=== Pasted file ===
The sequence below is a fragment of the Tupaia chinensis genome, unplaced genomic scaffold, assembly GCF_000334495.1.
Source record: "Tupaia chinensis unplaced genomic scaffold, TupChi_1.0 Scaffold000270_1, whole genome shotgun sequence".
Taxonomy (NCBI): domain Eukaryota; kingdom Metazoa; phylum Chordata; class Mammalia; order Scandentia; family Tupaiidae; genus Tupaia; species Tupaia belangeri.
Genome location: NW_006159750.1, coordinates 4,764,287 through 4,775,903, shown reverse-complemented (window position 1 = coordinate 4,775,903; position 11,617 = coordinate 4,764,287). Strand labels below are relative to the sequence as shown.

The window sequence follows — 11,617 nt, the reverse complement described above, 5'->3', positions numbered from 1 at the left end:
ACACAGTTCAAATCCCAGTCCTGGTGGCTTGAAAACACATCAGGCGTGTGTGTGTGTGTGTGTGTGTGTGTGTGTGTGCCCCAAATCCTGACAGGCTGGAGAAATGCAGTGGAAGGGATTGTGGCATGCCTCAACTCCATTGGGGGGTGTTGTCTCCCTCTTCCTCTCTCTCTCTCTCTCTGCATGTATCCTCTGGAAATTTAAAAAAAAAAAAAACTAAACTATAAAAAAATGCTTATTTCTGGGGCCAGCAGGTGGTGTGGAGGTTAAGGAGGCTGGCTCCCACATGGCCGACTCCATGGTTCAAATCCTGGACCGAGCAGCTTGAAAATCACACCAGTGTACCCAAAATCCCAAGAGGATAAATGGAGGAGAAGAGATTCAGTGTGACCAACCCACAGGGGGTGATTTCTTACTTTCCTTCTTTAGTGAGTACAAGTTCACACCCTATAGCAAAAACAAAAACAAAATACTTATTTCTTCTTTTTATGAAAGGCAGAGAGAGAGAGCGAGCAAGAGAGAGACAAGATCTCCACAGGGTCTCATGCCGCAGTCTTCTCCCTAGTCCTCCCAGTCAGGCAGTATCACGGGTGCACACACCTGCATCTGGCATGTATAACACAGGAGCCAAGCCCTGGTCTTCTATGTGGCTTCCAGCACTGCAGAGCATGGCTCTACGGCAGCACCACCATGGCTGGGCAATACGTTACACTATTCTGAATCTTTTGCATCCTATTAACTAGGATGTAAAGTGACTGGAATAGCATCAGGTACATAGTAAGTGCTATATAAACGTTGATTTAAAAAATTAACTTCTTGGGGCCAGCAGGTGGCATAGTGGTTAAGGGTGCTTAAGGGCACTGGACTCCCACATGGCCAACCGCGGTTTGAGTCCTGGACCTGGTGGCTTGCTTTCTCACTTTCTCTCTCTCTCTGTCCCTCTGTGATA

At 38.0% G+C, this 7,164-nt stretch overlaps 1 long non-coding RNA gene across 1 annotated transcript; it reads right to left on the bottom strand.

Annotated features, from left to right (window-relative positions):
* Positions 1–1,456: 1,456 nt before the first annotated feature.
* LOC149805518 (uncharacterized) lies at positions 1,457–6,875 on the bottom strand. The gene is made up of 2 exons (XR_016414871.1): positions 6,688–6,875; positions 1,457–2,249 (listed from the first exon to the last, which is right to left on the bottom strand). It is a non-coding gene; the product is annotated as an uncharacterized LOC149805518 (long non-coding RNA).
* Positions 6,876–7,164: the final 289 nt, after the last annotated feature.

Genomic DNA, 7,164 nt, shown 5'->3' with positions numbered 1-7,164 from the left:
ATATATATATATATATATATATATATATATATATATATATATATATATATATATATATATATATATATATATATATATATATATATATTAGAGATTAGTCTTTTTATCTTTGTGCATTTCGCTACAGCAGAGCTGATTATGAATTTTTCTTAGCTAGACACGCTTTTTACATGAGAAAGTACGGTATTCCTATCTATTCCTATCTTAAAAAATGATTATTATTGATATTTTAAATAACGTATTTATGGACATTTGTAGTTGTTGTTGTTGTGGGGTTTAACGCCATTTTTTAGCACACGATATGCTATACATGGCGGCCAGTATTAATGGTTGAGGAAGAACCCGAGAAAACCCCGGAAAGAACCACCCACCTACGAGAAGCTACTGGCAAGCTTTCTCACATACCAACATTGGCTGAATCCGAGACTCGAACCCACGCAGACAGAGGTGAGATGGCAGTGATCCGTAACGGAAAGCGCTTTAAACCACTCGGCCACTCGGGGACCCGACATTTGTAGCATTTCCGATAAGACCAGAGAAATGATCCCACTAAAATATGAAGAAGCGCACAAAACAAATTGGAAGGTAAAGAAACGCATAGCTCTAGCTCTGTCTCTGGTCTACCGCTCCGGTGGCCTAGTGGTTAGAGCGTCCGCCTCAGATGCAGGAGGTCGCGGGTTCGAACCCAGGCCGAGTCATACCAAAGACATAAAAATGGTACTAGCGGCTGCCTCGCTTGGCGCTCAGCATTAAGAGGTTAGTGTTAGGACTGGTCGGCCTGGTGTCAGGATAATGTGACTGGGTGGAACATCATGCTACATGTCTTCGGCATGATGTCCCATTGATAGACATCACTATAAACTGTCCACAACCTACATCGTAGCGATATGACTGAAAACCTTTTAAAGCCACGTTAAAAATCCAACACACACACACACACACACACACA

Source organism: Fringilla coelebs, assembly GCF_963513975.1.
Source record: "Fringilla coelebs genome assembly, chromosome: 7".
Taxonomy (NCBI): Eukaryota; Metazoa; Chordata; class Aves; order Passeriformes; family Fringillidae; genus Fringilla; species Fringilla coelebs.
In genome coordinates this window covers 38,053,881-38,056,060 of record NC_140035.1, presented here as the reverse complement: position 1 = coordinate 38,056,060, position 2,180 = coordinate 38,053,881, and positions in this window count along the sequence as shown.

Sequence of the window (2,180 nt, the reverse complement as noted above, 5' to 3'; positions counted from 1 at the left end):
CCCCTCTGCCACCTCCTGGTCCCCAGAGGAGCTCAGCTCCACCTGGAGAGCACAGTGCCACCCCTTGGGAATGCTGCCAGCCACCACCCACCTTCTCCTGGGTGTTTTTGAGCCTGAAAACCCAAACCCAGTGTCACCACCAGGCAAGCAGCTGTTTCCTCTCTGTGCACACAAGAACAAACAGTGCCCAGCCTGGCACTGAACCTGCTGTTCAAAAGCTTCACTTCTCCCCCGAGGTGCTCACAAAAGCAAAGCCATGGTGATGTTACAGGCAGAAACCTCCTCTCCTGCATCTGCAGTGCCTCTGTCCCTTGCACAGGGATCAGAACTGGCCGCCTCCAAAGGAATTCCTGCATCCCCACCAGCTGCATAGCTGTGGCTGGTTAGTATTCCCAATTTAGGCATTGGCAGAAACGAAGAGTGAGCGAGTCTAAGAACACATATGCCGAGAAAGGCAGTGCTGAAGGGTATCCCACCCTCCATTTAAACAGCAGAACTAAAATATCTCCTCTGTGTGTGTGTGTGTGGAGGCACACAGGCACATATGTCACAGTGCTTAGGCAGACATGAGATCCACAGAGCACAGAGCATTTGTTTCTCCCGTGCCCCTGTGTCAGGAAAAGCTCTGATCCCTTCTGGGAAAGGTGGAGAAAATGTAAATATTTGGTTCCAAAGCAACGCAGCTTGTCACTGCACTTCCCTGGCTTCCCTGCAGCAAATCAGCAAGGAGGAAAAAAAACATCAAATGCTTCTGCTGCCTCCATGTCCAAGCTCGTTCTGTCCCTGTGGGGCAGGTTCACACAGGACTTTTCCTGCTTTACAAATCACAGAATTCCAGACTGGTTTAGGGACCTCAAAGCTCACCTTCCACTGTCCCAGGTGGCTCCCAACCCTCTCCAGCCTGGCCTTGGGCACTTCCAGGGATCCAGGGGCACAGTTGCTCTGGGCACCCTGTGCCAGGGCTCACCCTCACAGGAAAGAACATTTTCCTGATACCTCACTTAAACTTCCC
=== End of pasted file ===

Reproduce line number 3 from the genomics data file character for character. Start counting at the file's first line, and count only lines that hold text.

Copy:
Taxonomy (NCBI): domain Eukaryota; kingdom Metazoa; phylum Chordata; class Mammalia; order Scandentia; family Tupaiidae; genus Tupaia; species Tupaia belangeri.